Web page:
Iranian Hackers Attack Government Organizations using ForeLord Malware trump-dumpsru, pawn-shopcc

Researchers observed a new malware called ForeLord from the Iranian APT hackers via weaponized MS excel document to attacker government organizations.
Iranian Threat group called COBALT ULSTER aka MuddyWater,  Seedworm ,  TEMP.Zagros  is behind this attack and believed to be a retaliation operation from Iran after a January 2, 2020, U.S. drone strike that kills Iran security Chief Soleimani.
We have  reported last year  about this same threat group were added a new set of latest exploits to their hacking arsenal and tactics, techniques and procedures (TTPs) to target government entities and telecommunication sectors.
Researchers also observed a series of spearphishing campaigns that occurred between mid-2019 and mid-January 2020 targeted governmental organizations in Turkey, Jordan, Iraq.
ForeLord is a remote access trojan that often delivered via a malicious excel document that contains a Macro with a stealthy persistence mechanism.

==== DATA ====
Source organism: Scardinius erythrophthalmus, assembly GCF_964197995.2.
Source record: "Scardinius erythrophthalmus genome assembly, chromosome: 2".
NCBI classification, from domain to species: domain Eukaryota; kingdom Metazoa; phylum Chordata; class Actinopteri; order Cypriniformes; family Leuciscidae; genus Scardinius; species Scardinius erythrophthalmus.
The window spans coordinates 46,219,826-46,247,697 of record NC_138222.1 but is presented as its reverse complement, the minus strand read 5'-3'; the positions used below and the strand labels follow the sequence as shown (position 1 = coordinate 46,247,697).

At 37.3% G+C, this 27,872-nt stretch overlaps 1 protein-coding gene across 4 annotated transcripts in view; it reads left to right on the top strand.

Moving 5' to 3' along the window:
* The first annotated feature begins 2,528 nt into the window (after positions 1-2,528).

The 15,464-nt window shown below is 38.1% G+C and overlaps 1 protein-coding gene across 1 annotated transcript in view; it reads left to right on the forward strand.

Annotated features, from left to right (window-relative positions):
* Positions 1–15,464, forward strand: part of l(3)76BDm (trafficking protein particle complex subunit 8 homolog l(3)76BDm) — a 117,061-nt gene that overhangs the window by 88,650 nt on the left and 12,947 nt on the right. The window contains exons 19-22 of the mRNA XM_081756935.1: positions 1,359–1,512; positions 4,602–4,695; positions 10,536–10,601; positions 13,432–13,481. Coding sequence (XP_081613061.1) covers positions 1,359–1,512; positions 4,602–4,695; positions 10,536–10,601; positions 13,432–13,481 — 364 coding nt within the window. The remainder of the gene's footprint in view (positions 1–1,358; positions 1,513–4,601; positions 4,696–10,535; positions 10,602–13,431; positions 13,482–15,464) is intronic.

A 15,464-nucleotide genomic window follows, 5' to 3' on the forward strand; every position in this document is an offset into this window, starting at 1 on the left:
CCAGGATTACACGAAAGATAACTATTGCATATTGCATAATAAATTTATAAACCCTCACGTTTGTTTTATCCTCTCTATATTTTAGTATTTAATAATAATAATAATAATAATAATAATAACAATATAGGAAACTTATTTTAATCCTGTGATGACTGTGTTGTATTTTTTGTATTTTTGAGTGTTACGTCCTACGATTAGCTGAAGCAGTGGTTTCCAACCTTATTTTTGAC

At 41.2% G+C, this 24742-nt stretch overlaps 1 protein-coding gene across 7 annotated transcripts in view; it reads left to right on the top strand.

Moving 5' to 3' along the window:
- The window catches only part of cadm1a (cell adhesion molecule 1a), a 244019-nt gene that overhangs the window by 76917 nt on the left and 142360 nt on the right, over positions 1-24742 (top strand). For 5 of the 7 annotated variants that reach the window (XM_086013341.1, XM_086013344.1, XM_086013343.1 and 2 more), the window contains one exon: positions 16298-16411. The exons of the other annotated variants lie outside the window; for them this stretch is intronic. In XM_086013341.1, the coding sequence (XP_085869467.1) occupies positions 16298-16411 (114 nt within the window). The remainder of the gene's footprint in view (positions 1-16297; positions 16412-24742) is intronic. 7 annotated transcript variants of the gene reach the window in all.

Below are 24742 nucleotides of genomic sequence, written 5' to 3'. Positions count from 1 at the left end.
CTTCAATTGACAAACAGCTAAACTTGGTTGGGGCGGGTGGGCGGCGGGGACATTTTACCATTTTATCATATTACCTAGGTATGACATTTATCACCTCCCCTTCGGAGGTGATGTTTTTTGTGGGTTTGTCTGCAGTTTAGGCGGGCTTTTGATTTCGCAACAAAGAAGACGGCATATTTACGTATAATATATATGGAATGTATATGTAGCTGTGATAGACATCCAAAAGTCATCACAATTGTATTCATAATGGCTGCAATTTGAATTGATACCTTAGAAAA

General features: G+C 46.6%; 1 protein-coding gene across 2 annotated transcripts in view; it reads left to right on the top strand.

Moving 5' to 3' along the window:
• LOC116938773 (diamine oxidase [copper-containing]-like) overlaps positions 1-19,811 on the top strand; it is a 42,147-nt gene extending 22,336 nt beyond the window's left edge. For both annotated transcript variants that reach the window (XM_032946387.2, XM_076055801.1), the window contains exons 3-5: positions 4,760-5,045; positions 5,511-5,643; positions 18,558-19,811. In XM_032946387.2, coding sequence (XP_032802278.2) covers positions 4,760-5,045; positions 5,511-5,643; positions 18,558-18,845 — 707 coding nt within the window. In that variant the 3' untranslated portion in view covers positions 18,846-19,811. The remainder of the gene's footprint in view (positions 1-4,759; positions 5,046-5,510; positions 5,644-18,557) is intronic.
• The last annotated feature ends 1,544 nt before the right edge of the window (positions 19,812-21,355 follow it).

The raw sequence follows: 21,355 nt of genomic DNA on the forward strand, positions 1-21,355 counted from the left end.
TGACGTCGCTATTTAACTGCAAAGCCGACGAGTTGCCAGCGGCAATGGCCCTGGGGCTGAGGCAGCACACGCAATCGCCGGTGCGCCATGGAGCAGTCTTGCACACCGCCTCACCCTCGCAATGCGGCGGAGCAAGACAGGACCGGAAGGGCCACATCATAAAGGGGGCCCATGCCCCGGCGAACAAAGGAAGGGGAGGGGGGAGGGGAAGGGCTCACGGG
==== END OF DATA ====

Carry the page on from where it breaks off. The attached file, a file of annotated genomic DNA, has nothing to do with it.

In the initial stage of the attack, Threat actors launching the spearphishing emails that deliver a ZIP archive containing malicious Excel files.
This malicious excel file uses as a Macro that helps to drop the ForeLord RAT, at the same time malicious document uses cmd.exe to execute a batch script to add a key in the registry to maintain the persistence in every time victims restart the system.
Threat actors using DNS based command and control server to transfer the data and the name “Forelord” derived from one of the DNS responses “lordlordlordlord” in the part fo the C2 Protocol.
Once the threat actors gained the initial access, they dropped several tools including PasswordDumper.exe, PASS32.dll, Mimikatz and more to collect credentials, test those credentials on the network, and create a reverse SSL tunnel to provide an additional access channel to the network.
Specifically, an open-source penetration testing tool is known as CredNinja.ps1 used in this attack to collected credentials or hashes.
Threat actors used a list of valid user accounts from the target domain in conjunction with a weak password list to determine potentially accessible accounts.”
Finally, they are using another tool called Secure Socket Funneling, a network tool and toolkit to forwards stolen data from multiple sockets through a single secure TLS tunnel to a remote computer.
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